Business and Economics
Abbreviated as ESP by abbreviationfinder.org, Spain has in a relatively short time been transformed from a prominent agricultural country to an industrial and service country. It has been a member of the EU since 1986, which has in many ways affected and affected business and the economy. Contributions from EU structural funds, etc., accelerated the necessary restructuring and enabled major improvements in the country’s infrastructure. EU entry was followed by a sharp increase in imports, which resulted in large trade deficits. Inflation and interest rates also showed relatively high figures, and in connection with the international currency turmoil in the early 1990s, Spain was forced to devalue the then overvalued currency several times. The devaluation together with other export promotion measures, reduced taxes and cuts in the public sector resulted in strong economic growth until the mid-00s.
In 2007/08, housing prices fell and housing construction stalled at the same time as the country was hit by the international financial crisis. As a result, unemployment increased and private consumption decreased. In order to counteract the economic downturn that this entailed, the government implemented a series of stimulus measures in 2009, but despite this, GDP fell by 3 percent and unemployment continued to rise. In 2010 and 2011, the government then introduced a series of austerity and tax increases. In 2012, the government applied for € 100 billion of EU support loans to save Spanish banks’ loan losses.
During the period 2008–11, GDP fell by an average of about 2 percent annually and the budget deficit increased by an average of about 10 percent. During the same period, unemployment increased from 11 to 22 percent. The economic downturn has also hit the individual regions of Spain hard. As a result of reduced tax revenues, several regions have been forced to turn to the state for financial assistance. At the end of 2013 and the beginning of 2014, the Spanish economy showed some improvement, mainly as a result of increased exports. In 2013, the budget deficit was 6.9 per cent of GDP, which was just above the 6.5 percent target that the country negotiated with the EU. In 2014-16, the upturn continued and GDP increased by 2.6 percent in 2016.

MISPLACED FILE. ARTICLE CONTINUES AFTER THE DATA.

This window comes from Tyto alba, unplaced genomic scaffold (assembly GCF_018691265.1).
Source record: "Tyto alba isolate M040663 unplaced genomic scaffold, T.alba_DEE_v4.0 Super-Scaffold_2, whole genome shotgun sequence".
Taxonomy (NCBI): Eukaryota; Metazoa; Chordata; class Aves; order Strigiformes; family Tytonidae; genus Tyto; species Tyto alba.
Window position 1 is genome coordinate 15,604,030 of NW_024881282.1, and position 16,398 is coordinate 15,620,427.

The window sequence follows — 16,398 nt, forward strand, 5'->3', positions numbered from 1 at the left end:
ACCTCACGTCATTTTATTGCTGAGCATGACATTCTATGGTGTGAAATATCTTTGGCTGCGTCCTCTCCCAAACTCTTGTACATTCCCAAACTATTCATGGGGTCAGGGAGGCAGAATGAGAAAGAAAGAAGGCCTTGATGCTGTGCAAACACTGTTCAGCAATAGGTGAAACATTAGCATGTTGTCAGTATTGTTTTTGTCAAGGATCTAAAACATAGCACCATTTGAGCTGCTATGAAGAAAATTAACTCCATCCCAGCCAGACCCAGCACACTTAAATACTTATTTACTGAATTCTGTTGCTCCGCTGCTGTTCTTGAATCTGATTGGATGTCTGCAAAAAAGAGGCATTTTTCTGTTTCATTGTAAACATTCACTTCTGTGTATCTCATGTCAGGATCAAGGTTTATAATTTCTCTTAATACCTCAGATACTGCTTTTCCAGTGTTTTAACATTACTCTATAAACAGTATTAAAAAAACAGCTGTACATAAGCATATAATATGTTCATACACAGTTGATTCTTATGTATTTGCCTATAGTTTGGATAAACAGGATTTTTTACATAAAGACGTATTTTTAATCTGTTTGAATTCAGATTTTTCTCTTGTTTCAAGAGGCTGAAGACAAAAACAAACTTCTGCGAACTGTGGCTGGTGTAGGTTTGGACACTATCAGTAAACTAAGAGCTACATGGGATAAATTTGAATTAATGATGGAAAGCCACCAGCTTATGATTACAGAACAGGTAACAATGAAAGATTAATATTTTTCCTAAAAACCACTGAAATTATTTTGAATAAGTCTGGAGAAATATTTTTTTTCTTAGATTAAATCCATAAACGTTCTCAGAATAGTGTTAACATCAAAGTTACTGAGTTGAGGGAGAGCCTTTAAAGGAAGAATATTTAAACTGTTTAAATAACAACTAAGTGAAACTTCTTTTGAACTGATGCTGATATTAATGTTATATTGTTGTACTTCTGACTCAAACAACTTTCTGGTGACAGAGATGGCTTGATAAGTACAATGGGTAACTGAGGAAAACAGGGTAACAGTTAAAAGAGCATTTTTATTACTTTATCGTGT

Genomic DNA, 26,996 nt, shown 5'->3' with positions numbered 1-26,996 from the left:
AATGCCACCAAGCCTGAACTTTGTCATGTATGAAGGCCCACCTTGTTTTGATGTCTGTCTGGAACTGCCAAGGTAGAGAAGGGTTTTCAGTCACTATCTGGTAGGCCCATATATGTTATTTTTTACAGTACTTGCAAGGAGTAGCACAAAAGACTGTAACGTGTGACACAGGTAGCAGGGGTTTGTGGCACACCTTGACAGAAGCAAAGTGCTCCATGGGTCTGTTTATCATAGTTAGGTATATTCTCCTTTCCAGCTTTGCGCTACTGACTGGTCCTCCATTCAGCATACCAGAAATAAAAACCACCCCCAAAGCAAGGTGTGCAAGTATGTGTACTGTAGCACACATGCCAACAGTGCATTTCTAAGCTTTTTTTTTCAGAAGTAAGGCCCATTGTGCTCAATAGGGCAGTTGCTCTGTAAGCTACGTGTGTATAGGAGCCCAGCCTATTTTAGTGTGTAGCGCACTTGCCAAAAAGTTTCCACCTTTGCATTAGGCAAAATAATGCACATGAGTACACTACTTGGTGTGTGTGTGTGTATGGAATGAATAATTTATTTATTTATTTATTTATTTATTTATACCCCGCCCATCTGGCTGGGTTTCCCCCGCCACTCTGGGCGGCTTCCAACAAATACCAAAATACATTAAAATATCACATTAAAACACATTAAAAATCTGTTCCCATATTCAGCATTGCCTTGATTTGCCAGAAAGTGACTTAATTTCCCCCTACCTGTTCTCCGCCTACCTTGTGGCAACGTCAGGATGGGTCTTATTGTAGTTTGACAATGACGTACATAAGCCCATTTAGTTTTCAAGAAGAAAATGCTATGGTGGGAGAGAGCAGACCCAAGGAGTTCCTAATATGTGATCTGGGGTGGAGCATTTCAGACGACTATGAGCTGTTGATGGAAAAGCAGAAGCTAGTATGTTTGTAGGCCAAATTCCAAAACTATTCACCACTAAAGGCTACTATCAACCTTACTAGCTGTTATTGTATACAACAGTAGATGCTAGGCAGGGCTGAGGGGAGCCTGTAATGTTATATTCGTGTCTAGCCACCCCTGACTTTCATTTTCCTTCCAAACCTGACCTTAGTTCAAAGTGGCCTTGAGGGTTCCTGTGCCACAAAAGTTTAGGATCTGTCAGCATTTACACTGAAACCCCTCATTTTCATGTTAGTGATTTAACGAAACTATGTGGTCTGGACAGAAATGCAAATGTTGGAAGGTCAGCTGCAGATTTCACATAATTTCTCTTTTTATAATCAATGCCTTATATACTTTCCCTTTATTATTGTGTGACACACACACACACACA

|Year||Change in GDP (%)||Government debt share of GDP (%)||Budget deficit or budget surplus share of GDP (%)||Inflation (%)||Unemployment of total workforce (%)|
Source: IMF, OECD and World Bank
Spanish agriculture changed during the late 1900s, but the natural conditions with partly poor soils and dry climate and the existing ownership structure have slowed down even more significant change. Northern and northwestern Spain is characterized by large-scale fragmentation and very small farms (minifundios), while to the south of the Tajo River (Andalusia, Extremadura and La Mancha Plains) there are large estates (latifundios) that are usually used extensively and with inefficient methods. Only the areas on the Mediterranean coast and in the Ebro Valley have had a more developed agriculture, where, among other things, irrigation has been common.
About 56 percent of the country’s area is usable land. Agriculture, together with fishing and forestry, employed 4 percent of the workforce in 2010. Seeds are grown on half of the arable land, mainly barley and wheat. Maize is grown in Galicia and in irrigated areas, while rice is produced around Seville, Valencia and Tarragona. Sunflowers, which are grown in bands other than Andalusia and Castilla-La Mancha, occupy significant areas (8-10 percent). Sugar beets are an important crop (irrigation) in the Castilla y León region. Vegetables are grown in a total of about 500,000 ha; the largest areas are occupied by melons, onions (mainly garlic) and tomatoes, as well as bean and pea plants.
In Almería in southeastern Spain, whose climate is very dry and sunny, there is a capital-intensive and industrially organized cultivation of, among other things, tomatoes that takes place under plastic roofs and with a large amount of fertilizers and pesticides. Similarly, an export industry for strawberries has been built up in Huelva. However, the methods have caused environmental problems, and the water withdrawals have led to salt ingress into the groundwater.
Olive trees and grapes occupy 75 percent of the area for permanent crops. Spain is the world’s largest producer of olive oil and Europe’s third largest wine producer after Italy and France (see Spanish wines)
. Citrus fruits, mainly oranges, are grown in artificial irrigated areas in Valencia and Murcia, among others. Apples, peaches, figs, almonds and avocados are other products from the country’s extensive permanent cultures, as well as bananas from the Canary Islands.
Cattle are found mainly in northern and northwestern Spain (Galicia – Basque Country), while sheep farming is more widespread. Local specialties are breeding of horses and bullfighters.
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About 1/3 of the country’s total area is classified as forest land, but as in other Mediterranean countries, almost all the original forest has been destroyed long ago. With the exception of the country’s north and northwest, as well as some mountain regions, productive forests are lacking. Attempts to reforest are ongoing, and as a basis for the pulp industry, fast-growing eucalyptus and poplar species have also been planted. Forest harvesting, which amounts to approximately 16 million m 3 per year, half of which will be pulp, cannot meet the country’s needs. Forestry also includes the extraction of natural cork from cork forests in Andalusia and Extremadura.